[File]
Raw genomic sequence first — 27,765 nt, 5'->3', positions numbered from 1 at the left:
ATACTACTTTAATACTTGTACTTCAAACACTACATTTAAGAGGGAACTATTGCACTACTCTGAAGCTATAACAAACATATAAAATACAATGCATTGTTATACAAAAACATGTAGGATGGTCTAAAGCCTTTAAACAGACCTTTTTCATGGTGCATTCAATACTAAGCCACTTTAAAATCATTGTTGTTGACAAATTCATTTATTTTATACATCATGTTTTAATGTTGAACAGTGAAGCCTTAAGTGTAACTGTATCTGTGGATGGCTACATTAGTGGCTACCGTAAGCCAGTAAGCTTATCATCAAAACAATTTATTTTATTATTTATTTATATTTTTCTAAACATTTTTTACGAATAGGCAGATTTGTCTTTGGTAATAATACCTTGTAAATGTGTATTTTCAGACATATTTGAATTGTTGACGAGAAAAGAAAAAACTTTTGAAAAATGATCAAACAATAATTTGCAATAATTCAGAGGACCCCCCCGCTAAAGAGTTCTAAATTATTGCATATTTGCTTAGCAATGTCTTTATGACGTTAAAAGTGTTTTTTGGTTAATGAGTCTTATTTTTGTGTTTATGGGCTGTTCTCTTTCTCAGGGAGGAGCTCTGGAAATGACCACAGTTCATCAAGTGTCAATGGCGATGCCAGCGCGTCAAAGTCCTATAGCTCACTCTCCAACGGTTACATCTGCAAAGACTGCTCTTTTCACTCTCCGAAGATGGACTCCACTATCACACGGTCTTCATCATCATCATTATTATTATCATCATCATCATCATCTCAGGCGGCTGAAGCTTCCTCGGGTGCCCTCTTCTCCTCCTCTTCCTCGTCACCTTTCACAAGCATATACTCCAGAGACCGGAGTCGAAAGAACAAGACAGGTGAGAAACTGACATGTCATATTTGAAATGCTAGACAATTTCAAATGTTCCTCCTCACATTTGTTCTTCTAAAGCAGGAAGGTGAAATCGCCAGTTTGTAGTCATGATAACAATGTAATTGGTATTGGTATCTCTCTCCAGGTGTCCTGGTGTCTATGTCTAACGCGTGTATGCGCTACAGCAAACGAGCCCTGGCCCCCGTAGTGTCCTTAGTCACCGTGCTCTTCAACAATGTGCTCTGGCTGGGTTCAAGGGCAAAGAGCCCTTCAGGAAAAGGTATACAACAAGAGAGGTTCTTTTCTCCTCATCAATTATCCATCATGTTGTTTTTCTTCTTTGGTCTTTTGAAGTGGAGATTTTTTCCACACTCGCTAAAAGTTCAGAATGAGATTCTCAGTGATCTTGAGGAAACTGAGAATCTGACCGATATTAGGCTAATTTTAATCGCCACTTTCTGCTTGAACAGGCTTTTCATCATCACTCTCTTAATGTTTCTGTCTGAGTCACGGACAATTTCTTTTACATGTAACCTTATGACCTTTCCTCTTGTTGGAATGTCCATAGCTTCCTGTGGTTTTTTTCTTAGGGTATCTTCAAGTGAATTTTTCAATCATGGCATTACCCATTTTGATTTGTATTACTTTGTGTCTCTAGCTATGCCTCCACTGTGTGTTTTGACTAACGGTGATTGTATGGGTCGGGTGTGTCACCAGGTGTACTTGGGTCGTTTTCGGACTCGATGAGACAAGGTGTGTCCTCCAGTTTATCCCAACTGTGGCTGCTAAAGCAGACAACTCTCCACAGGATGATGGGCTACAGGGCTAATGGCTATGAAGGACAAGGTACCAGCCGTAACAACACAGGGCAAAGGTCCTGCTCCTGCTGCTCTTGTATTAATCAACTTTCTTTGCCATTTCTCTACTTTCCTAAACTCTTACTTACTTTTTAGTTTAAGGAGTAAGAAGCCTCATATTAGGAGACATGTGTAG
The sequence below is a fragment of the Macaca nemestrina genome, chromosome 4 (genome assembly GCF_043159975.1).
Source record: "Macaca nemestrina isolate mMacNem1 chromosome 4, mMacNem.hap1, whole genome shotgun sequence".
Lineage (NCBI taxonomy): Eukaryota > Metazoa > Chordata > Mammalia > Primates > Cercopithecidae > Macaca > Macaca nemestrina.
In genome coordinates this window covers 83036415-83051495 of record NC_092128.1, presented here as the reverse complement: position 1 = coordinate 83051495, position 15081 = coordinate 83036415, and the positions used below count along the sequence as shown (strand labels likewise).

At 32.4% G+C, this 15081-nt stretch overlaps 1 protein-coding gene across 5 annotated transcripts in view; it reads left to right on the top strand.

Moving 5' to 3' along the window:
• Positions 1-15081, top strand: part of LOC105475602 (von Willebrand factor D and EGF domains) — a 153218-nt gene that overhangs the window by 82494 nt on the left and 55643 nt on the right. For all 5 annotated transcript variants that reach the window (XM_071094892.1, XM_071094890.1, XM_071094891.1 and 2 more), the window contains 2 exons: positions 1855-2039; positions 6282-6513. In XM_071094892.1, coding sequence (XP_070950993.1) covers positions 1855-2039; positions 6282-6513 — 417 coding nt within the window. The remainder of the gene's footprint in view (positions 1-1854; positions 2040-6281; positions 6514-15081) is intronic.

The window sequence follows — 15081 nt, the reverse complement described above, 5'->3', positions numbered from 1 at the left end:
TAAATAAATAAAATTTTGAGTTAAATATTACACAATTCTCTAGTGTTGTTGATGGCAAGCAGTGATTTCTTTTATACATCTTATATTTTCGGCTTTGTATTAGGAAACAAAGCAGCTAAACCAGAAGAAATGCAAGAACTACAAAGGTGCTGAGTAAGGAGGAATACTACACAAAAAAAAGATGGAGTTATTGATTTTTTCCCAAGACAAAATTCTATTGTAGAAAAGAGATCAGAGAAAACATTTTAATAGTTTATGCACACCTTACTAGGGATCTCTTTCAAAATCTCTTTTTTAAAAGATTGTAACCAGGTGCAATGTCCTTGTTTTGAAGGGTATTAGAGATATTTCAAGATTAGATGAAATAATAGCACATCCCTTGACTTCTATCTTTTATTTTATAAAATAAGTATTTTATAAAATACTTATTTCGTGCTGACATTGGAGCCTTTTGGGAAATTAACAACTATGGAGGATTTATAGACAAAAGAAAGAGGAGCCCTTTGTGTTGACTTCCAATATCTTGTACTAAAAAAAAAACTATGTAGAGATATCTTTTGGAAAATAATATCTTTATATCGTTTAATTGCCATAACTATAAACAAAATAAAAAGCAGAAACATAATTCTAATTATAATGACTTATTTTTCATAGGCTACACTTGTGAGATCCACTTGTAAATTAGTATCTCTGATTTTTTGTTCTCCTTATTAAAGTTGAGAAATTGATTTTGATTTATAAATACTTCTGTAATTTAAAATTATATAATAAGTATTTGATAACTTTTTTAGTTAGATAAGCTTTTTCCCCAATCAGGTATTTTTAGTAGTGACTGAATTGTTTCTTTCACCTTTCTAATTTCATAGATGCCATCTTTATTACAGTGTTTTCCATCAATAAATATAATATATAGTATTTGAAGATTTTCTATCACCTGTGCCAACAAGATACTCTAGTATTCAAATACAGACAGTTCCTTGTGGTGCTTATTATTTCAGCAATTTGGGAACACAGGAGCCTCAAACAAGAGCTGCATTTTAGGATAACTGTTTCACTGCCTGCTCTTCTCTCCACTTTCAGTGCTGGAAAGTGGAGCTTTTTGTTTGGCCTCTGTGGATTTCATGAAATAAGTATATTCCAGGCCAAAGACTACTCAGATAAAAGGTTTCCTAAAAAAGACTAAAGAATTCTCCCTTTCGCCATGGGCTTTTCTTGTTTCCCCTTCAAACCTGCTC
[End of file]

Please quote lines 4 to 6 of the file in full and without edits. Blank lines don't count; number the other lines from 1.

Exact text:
Source record: "Macaca nemestrina isolate mMacNem1 chromosome 4, mMacNem.hap1, whole genome shotgun sequence".
Lineage (NCBI taxonomy): Eukaryota > Metazoa > Chordata > Mammalia > Primates > Cercopithecidae > Macaca > Macaca nemestrina.
In genome coordinates this window covers 83036415-83051495 of record NC_092128.1, presented here as the reverse complement: position 1 = coordinate 83051495, position 15081 = coordinate 83036415, and the positions used below count along the sequence as shown (strand labels likewise).